MIAMI -- The busiest and costliest Atlantic hurricane season on record officially -- and mercifully -- draws to a close today, with hundreds of thousands of Americans still dealing with the devastation wrought by Katrina, Rita, and Wilma.
Despite the end of the season, which runs from June 1 to Nov. 30, hurricanes could still form over the next few months. In fact, a tropical storm took shape in the Atlantic yesterday, but no hurricane has been known to hit the United States between December and May.
And that is welcome news, particularly along the Gulf Coast, where Katrina hit three months ago, plunging New Orleans into the kind of chaos usually seen in the Third World, exposing the gap between rich and poor, and raising serious doubts about the country's readiness for another catastrophe, caused by man or nature.
The relief may not last very long: Forecasters say 2006 could be another brutal year because the Atlantic is in a period of frenzied hurricane activity that began in 1995 and could last another decade.
Government hurricane specialists say the increase is due to a natural cycle of higher sea temperatures, lower wind shear, and other factors, though some scientists blame global warming.
The 2005 season obliterated many longstanding records:
In 154 years of record-keeping, this year had the most named storms (26, including Tropical Storm Epsilon, which formed yesterday), the most hurricanes (13), the highest number of major hurricanes hitting the United States (4), and the most top-scale Category 5 hurricanes (3).
Katrina was the deadliest US hurricane since 1928 (more than 1,300 dead) and replaced 1992's Andrew as the most expensive one on record ($34.4 billion in insured losses).
The total insured losses from hurricanes this year were put at $47.2 billion, above the previous record of $22.9 billion set last year when four hurricanes hit the United States, according to risk-analysis firm ISO.
Wilma was briefly the most intense Atlantic hurricane on record in terms of minimum central pressure (882 millibars). It also was the fastest-strengthening storm on record -- its top sustained winds increased 105 miles per hour within 24 hours in the Caribbean.
Forecasters exhausted their list of 21 proper names and had to use the Greek alphabet to name storms for the first time.
The worst damage, of course, was inflicted by Katrina. Miles of coastal Mississippi towns such as Waveland and Gulfport were smashed. Eighty percent of New Orleans was under water after its levees broke. The world saw families stranded on roofs and hungry and thirsty refugees stuck in the Superdome and convention center. Bodies lay on streets for days or floated in the fetid flood waters. Hundreds of thousands of people have yet to return to their homes -- or have no homes to return to.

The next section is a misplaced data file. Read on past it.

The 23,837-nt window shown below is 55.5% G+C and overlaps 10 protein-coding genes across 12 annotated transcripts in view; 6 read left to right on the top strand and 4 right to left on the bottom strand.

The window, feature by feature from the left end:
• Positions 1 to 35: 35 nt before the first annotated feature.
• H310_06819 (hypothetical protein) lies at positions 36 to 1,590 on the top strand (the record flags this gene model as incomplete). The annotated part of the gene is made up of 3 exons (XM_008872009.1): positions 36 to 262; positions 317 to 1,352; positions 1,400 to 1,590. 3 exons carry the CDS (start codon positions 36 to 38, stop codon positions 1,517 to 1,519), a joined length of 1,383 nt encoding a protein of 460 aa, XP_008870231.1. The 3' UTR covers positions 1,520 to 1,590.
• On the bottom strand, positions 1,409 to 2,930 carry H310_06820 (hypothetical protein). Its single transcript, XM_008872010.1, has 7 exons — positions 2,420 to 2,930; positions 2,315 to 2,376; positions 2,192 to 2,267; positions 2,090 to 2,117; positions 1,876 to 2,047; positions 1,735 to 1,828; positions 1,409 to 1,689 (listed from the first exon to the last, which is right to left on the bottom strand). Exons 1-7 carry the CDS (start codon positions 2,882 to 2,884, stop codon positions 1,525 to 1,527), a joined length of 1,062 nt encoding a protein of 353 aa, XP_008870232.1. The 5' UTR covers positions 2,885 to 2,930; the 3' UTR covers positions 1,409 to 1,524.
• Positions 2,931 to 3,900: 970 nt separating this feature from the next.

So far, Congress has approved $62 billion in mostly short-term relief aid, and estimates put the cost of rebuilding at up to $200 billion.
The Bush administration was bitterly criticized for its slow response to Katrina. Michael Brown, director of the Federal Emergency Management Agency, lost his job, and the president's approval ratings sank.
Wilma, Dennis, and Rita, the other hurricanes that hit the United States, were not as deadly or destructive, but they also exposed weaknesses: There were 14-hour traffic jams as Houston emptied out ahead of Rita, which struck the Texas-Louisiana coast Sept. 24, and South Florida was crippled after Wilma knocked out power to more than 6 million people Oct. 24.
The president has ordered the Homeland Security Department to review disaster plans for every major metropolitan area. FEMA is also pledging to manage the flow of personnel and supplies better.
''We have to make it a much more nimble, more adaptable organization. . . . We've got good people in place to make it happen," said R. David Paulison, FEMA's acting director. He added: ''As long as I'm here, I can tell you, we will not have another Superdome."
Despite government warnings that people be prepared to survive on their own for three days after a catastrophe, polls suggested that a majority of Americans are no better prepared for a disaster than they were before Katrina.
''The biggest thing that can be done to prevent loss of life is to motivate people to develop their own individual hurricane plan and know what to do before the next hurricane," said Max Mayfield, director of the National Hurricane Center, which won praise for its accurate forecasts. ''Some of these folks, take Mississippi in Katrina, they died because they didn't have a hurricane plan."
But some Americans have learned their lesson.
''Next time they say evacuate, I'm gone," said Tracy Haywood, 38, of New Orleans, who spent three days stranded on a roof during the storm before being rescued.